Who Rules The Night is FAR less cohesive than Broken Bat. The tale begins to splinter, with a sidestory of how Batman and Robin defeated Two-Face before Bane took out Batman, the wandering threads of Bane's power consolidation, Wayne's beginning the road to recovery and the change of power, which culminates in the Scarecrow sidestory with the appearance of another superhero called the Anarchist. It's only after Scarecrow is taken out that the story becomes devoted to its new purpose; finding and eliminating Bane. That's when the story is at its best.

The problem is, on the way, as the story wanders, so does the animation. In the flashback episode dealing with the reappropriation of Two-Face, the comic panels are terrible. The artwork is sloppy and that distracts from the quality of the story dramatically. Conversely, during the Scarecrow series and the culmination of events leading to the face-off between Bane and the new Batman, the animation is wonderful. The pencillers there create clear, vivid pictures that do what a book like this ought to do; it conveys the physical sense of what is happening without having to use words to describe it.

The strength of any graphic novel comes in the balance between the dialogue and the physical action. Who Rules The Night is unbalanced here, as well. The book has extensive dialogue between characters, with a lot coming in villains providing backstory in the beginning. After the Scarecrow episode, the book thins out considerably, with most of the dialogue being Robin's repeated arguments to Jean-Paul Valley over the ethics of combating violence with violence. The book degenerates into a slugfest, which makes some sense, but the overall effect is this is a very unbalanced work.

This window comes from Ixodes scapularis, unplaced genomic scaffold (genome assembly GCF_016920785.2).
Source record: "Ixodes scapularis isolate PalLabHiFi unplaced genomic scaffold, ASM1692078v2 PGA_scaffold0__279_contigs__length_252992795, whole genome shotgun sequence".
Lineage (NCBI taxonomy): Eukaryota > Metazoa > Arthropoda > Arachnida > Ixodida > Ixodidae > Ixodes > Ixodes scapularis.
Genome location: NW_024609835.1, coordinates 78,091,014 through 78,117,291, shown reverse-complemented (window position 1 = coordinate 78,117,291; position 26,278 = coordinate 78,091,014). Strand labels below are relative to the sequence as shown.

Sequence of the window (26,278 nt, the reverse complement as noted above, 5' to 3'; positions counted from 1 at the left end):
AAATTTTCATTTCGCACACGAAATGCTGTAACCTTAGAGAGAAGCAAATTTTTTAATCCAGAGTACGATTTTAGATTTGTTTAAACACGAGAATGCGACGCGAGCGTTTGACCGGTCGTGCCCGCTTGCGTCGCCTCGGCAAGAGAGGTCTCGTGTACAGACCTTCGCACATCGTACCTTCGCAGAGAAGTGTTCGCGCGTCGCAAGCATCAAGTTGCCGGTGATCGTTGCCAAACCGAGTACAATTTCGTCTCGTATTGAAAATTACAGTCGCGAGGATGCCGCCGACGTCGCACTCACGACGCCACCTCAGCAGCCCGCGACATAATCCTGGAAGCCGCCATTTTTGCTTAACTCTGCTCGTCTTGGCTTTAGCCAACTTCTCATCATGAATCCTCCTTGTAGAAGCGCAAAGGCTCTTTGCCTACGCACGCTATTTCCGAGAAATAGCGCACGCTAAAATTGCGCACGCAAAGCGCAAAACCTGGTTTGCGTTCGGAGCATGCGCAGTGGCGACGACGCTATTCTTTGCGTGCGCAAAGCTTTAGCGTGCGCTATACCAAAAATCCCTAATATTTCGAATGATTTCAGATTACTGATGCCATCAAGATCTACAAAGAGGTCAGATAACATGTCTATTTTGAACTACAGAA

The things that attracted me to the Knightfall saga was the concept of Batman being broken, but even more the quest to reincarcerate the villains in the Batman world. This book deals with that very little as only three villains (only two of which I had even heard of before this series) are dealt with outside Bane. In fact, one of the first things to occur in Who Rules The Night is the Joker simply walks away.

While this might be a necessary chapter in the overall story, the inconsistency of the artwork and the subplots being explore make it difficult for a casual reader of the series - or, indeed, someone who only picked up this series - to enjoy. Will I still see how the saga ends? Yes. But had I not already bought it, I might have just been content with the first part and left the Batman in Bane's hands.

For other graphic novels, please check out my reviews of:
Wonder Woman: Gods And Mortals
Kingdom Come
Green Lantern: Agent Orange


For other graphic novel reviews, please visit my index page!

© 2010, 2007 W.L. Swarts. May not be reprinted without permission.